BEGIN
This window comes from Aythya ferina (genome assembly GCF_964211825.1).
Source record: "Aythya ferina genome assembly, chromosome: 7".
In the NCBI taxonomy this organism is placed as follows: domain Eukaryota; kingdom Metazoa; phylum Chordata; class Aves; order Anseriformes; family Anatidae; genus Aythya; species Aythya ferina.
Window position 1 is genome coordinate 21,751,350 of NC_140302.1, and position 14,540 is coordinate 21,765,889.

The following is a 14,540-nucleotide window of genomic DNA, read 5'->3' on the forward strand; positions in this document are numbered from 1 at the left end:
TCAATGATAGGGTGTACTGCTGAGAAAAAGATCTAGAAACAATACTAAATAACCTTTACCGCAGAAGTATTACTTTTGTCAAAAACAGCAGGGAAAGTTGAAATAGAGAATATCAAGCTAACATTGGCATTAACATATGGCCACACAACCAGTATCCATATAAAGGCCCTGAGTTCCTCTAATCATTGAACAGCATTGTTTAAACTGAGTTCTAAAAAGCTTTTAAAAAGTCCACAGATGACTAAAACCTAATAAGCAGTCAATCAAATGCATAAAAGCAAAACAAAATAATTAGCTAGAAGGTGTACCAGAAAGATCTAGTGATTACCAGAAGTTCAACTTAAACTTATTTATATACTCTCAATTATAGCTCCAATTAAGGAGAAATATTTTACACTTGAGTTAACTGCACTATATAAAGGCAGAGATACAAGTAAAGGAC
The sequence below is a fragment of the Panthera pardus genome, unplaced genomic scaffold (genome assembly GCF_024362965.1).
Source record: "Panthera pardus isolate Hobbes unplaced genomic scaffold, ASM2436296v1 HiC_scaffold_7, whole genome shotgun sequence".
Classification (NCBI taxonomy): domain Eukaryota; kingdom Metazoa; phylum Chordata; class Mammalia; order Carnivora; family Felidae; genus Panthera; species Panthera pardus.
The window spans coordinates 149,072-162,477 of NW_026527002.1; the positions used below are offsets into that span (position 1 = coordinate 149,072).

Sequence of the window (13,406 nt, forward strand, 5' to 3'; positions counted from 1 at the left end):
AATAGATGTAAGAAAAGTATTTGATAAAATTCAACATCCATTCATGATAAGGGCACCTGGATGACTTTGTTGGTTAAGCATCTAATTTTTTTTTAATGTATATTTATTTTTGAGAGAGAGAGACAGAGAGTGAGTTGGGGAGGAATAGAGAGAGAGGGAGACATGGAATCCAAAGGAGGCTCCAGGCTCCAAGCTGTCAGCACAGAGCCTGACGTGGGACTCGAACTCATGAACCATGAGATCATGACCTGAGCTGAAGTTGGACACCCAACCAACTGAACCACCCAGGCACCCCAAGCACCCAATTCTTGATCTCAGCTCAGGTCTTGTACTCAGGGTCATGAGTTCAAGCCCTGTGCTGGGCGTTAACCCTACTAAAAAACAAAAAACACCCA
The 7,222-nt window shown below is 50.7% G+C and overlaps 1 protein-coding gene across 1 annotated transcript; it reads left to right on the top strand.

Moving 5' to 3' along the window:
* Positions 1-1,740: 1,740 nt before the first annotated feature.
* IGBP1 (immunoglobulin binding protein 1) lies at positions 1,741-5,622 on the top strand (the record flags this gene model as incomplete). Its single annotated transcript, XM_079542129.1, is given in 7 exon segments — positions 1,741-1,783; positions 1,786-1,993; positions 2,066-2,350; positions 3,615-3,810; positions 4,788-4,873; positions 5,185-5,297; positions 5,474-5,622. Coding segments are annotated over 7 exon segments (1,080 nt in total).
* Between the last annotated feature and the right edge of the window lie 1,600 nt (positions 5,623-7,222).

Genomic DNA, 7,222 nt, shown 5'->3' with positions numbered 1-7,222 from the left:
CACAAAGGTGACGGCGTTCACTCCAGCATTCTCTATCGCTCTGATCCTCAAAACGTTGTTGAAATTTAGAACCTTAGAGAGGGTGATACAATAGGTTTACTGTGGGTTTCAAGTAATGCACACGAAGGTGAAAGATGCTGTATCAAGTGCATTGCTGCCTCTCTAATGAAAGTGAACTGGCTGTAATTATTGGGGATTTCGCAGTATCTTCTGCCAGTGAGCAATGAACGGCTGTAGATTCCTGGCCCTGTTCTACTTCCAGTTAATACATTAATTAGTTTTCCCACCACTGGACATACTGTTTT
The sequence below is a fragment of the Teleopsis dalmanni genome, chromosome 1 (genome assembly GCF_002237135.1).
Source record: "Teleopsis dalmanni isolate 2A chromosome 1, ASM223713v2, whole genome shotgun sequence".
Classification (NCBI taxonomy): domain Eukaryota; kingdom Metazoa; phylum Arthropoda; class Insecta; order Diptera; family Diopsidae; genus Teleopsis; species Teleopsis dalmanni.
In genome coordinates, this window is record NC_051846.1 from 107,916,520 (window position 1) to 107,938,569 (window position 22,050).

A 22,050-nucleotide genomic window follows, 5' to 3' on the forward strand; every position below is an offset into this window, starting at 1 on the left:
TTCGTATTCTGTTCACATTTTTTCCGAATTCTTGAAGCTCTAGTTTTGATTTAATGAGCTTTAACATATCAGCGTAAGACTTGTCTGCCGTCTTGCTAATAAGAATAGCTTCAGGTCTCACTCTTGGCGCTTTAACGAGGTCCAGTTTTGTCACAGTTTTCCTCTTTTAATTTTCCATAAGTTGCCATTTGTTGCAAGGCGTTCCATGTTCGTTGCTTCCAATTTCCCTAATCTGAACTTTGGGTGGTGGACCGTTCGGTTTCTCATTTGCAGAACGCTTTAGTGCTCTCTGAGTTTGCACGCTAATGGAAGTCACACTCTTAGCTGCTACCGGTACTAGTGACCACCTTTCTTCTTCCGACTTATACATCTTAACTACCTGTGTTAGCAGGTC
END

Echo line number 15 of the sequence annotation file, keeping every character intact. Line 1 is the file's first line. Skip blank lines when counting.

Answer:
* Positions 1-1,740: 1,740 nt before the first annotated feature.